Dennis Toohey

Posted on Monday, 17 August, 2015 by Trudi@CWL
Elizabeth and Dennis Toohey. Image courtesy Kathleen Morgan.

Elizabeth and Dennis Toohey.
Image courtesy Kathleen Morgan.

Dennis Toohey was born in Galway, Ireland, in 1848. When Dennis was orphaned at ten years or age he travelled to Melbourne to join his older brother, Jeremiah. The brothers tried their luck in the Victorian gold fields near Beechworth, and, in 1861, journeyed on horseback to Forbes.

In 1864 Dennis – an accomplished horseman – undertook a contract to operate the mail coach three times a week between Orange and Parkes, a distance of 70-miles. Toohey was paid £10 a week from his mail contract, and charged 35/- for a passenger fare between the two towns. He established the Coach and Horses Hotel at the half-way point of Manildra, a business that he operated for 13 years. [The hotel later became known as Westphalen’s; it was demolished sometime after WWII, having lain derelict and fallen into disrepair.]

In November 1878 the Central West was inundated with torrential rain; low lying dwellings were swept away and two men drowned. The newly built bridge on the Parkes to Orange road was submerged by more than a metre of water, and mail deliveries in the district were severely disrupted. Mr Toohey, however, was determined to deliver his mail on time; he swam 100 yards across the Mandagery Creek, and 300 yards across the Bundagundry Creek to do so.

Dennis Toohey later moved to Parkes, where, in 1889, he built Tattersall’s Hotel, which he and his wife Elizabeth operated for many years. The couple later leased the Commercial Hotel at Peak Hill and the Vandenberg Hotel in Forbes.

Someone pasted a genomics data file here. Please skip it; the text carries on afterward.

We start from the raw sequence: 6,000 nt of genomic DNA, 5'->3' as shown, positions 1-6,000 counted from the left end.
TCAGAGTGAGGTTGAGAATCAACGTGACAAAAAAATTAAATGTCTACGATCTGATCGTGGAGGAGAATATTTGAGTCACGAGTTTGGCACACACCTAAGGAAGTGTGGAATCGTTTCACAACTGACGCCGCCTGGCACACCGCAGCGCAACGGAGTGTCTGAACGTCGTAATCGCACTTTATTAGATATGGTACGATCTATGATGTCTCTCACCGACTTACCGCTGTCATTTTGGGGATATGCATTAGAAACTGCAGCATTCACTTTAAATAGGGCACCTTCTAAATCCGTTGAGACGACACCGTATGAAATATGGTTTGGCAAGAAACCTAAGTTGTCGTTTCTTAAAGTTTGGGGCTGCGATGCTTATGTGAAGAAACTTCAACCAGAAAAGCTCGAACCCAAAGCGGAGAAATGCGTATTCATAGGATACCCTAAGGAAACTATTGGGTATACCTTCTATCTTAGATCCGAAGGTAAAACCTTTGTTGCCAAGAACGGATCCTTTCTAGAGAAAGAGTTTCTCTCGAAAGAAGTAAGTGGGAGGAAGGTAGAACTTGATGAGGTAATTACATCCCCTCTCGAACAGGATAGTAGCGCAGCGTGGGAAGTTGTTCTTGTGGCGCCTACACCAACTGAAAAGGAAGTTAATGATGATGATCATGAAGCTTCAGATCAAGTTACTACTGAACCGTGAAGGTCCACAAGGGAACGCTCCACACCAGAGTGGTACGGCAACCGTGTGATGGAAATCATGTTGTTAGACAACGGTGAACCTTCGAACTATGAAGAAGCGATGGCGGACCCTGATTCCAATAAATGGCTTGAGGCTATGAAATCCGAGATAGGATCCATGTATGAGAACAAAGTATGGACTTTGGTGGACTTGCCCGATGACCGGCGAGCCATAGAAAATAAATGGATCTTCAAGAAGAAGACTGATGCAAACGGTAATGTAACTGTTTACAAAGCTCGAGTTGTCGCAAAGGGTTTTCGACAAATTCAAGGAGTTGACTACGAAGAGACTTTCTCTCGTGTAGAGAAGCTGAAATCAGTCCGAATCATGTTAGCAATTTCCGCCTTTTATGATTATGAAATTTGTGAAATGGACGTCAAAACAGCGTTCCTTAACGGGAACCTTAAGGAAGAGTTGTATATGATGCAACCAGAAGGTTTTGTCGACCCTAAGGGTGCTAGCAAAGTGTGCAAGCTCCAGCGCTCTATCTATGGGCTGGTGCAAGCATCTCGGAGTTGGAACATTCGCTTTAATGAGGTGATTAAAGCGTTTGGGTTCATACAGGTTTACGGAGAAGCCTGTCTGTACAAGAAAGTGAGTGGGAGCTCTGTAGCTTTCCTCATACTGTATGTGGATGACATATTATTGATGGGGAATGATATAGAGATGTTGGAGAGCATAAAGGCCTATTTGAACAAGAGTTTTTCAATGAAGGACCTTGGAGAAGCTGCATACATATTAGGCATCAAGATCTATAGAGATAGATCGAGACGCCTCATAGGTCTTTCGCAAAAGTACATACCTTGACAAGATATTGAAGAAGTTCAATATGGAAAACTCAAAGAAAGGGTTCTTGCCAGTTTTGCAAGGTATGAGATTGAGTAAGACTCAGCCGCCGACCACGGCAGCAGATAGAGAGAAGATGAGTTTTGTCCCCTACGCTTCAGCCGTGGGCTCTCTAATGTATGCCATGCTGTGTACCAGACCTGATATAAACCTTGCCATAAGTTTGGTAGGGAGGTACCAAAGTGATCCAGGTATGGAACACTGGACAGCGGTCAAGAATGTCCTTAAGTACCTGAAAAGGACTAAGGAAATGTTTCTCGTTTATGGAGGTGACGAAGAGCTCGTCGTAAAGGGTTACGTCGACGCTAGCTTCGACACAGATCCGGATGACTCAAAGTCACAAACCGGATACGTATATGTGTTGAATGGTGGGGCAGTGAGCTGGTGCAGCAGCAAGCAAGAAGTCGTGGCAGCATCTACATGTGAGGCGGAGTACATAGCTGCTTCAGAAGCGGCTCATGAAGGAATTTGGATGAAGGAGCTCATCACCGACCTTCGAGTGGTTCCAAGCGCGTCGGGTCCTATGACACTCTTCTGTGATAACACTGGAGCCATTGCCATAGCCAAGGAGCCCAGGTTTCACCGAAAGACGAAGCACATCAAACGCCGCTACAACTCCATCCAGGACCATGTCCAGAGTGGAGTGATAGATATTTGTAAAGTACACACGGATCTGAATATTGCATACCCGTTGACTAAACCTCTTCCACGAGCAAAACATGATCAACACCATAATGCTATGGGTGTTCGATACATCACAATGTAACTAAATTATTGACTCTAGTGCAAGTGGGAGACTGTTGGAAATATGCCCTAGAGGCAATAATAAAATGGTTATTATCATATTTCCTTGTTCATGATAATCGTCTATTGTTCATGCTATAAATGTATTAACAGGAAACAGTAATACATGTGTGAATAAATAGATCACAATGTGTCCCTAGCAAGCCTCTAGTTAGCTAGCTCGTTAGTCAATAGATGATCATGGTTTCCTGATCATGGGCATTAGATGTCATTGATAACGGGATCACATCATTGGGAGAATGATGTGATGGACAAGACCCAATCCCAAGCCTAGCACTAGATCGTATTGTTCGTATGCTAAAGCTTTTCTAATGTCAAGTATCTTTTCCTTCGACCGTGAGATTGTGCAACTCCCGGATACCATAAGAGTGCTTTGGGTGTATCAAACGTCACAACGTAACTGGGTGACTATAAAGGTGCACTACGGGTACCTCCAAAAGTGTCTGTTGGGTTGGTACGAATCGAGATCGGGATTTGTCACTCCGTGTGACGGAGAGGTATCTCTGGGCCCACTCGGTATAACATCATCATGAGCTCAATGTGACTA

By all accounts Dennis was a generous and charitable family man with a wide circle of friends and acquaintances. He died in Parkes in October 1925, aged 77. In his obituary the Western Champion claimed: “He was a man of unimpeachable integrity, of a most kindly disposition, with a good word for everyone.”


Australian Town and Country Journal, 9 November 1878, p. 39.

Tindall, RT 1982, Parkes, one hundred years of local government, Council of the Shire of Parkes, Parkes NSW.

Western Champion, 15 October 1925, p. 13.
Obituary. Mr Dennis Toohey

Manildra Public School centenary

Posted on Tuesday, 8 May, 2012 by Trudi@CWL

Delays slow start of schooling at Manildra in 1882

The establishment of Manildra’s Public School one hundred years ago was dogged by delays until teacher, Miss Mary Powell, took the matter in hand and opened the school herself.

She opened the doors of the Gregra Anglican Church for her first pupils on August 1, 1882 and promptly wrote a decisive memo to the Education Department.  “I took charge of the school on August 1st, 1882”.

The Anglican Church, which housed the school until December 1884, was leased for the yearly sum of “one peppercorn”.  There were 30 pupils on the first roll and one hundred years later, more than 118 pupils and five teachers will be among hundreds who’ll be in Manildra this weekend for the school’s centenary celebrations. Read the rest of this entry »